If you include a distance matrix in the analysis, you can specify the maximum expected speed for your fish using speed.warning and speed.error. Doing so will trigger the speed checks, where the average speed between each movement event is compared to the specified arguments.
If the average speed is higher than
speed.warning, a warning is triggered:
W: Fish R64K-1234 had an average speed of 1.3 m/s from valid event 3 to 4 (Array1 -> Array2).
If, on top of this, any of the average speeds is higher than
speed.error, user interaction is suggested:
W: Fish R64K-1234 had an average speed of 1.3 m/s from valid event 5 to 6 (Array4 -> Array5). M: Opening valid movements table of fish R64K-1234 for inspection: [...] Would you like to render any movement event invalid?(y/N/comment)
From here you can then decide whether or not some movement events should be excluded.
Specifying a value for inactive.warning and/or inactive.error will trigger the inactiveness checks. These differ depending on whether or not you included a distance matrix in the analysis.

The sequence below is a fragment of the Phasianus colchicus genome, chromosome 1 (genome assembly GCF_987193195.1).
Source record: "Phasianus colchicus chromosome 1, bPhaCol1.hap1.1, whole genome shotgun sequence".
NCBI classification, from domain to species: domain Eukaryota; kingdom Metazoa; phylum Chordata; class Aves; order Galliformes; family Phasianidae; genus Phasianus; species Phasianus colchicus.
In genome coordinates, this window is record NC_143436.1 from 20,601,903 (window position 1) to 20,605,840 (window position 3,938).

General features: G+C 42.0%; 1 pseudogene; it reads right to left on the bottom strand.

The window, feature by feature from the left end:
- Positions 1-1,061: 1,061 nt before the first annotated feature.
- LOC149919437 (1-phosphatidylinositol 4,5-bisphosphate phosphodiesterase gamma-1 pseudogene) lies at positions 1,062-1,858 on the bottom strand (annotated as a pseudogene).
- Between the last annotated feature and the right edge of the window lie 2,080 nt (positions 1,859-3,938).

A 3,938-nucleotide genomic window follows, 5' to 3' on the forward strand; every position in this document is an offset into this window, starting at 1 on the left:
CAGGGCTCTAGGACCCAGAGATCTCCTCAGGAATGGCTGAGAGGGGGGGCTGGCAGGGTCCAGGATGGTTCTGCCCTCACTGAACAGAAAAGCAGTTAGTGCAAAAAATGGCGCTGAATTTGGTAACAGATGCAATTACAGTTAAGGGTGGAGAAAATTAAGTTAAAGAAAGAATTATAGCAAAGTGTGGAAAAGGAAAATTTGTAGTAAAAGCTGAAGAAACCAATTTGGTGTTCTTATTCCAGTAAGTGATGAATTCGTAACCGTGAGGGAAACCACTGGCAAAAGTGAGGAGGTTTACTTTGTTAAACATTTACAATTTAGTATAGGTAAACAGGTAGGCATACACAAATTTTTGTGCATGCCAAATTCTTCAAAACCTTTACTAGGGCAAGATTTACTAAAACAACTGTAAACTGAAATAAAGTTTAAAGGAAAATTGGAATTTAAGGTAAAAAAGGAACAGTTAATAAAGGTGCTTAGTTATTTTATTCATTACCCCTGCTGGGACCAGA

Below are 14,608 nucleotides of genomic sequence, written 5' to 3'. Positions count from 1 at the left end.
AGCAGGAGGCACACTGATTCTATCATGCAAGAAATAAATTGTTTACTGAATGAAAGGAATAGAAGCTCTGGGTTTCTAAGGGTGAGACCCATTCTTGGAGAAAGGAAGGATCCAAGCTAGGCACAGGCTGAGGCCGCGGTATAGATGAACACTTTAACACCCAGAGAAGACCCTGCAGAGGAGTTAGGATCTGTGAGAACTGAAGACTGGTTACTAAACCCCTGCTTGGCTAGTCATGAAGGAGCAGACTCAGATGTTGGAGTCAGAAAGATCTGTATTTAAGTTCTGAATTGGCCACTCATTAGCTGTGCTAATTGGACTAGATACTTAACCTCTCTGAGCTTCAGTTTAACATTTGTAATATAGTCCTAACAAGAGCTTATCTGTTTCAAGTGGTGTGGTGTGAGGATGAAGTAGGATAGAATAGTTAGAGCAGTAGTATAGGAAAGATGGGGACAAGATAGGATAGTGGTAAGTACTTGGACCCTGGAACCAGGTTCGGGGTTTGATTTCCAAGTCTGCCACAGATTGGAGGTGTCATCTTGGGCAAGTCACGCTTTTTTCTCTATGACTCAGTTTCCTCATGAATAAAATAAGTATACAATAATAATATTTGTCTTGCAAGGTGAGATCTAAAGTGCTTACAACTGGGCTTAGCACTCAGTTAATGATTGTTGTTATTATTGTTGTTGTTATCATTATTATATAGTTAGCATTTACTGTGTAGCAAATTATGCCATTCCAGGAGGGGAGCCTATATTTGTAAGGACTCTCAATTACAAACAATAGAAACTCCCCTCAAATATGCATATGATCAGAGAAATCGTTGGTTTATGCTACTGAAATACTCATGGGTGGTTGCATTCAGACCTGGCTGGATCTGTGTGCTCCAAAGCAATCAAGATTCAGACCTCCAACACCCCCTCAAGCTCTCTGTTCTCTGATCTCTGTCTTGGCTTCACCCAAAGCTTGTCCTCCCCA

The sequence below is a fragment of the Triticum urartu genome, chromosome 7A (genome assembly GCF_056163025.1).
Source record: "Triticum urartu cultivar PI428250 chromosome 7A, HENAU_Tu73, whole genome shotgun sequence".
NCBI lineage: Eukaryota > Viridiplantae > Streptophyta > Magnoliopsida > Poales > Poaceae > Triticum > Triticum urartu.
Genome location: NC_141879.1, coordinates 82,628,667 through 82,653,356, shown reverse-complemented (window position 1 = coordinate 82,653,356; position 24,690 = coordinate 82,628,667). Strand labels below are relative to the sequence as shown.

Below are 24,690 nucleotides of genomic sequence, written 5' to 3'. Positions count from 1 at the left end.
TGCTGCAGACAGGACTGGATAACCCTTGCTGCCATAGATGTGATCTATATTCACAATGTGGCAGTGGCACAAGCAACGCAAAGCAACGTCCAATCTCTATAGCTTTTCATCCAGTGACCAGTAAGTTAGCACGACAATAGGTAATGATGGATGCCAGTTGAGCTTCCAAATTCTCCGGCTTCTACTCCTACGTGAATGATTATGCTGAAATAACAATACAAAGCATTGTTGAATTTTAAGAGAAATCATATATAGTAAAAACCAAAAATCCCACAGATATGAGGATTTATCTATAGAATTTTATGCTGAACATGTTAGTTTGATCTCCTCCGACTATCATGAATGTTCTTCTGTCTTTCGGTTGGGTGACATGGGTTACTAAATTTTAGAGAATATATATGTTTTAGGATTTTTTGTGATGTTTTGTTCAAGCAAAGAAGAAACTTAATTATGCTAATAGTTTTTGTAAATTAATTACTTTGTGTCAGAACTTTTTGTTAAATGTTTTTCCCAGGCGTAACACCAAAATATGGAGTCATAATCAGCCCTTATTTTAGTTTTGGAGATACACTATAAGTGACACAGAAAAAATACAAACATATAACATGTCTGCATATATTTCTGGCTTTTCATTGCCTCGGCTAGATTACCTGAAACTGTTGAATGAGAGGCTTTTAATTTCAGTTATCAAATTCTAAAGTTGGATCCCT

Inactiveness checks are performed in the tail of the movement events. That is, actel grabs the events in the last array and analyses those. Let's have a look at the example below, and assume
inactive.error were both set to 3 days.
|Array | Detections|First station |Last station |First time |Last time |Time travelling |Time on array | |:------|----------:|:-------------|:------------|:-------------------|:-------------------|:---------------|:-------------| |A | 4|St.1 |St.2 |2019-05-15 12:00:00 |2019-05-15 13:00:00 |NA |1:00 | |B | 3|St.3 |St.4 |2019-05-16 13:50:00 |2019-05-16 14:40:00 |24:50 |0:50 | |C | 2|St.5 |St.6 |2019-05-17 16:00:00 |2019-05-17 16:20:00 |25:20 |0:20 | |C | 4|St.6 |St.5 |2019-05-17 17:10:00 |2019-05-17 18:00:00 |0:50 |0:50 | |C | 1|St.5 |St.5 |2019-05-20 19:45:00 |2019-05-20 19:45:00 |73:45 |0:00 |
In this case, the last three events are valid candidates for inactiveness. Actel will then check the time difference between the first detection at event 3 and the last detection at event 5. Should this difference be larger than
inactive.warning, actel will proceed to the next step, which depends on whether the distances.matrix is present.
Actel will gather all the stations where these last detections occurred and check if they are less than 1500 metres a part. If this is true, then there is a valid case for inactivity, and a warning will be issued: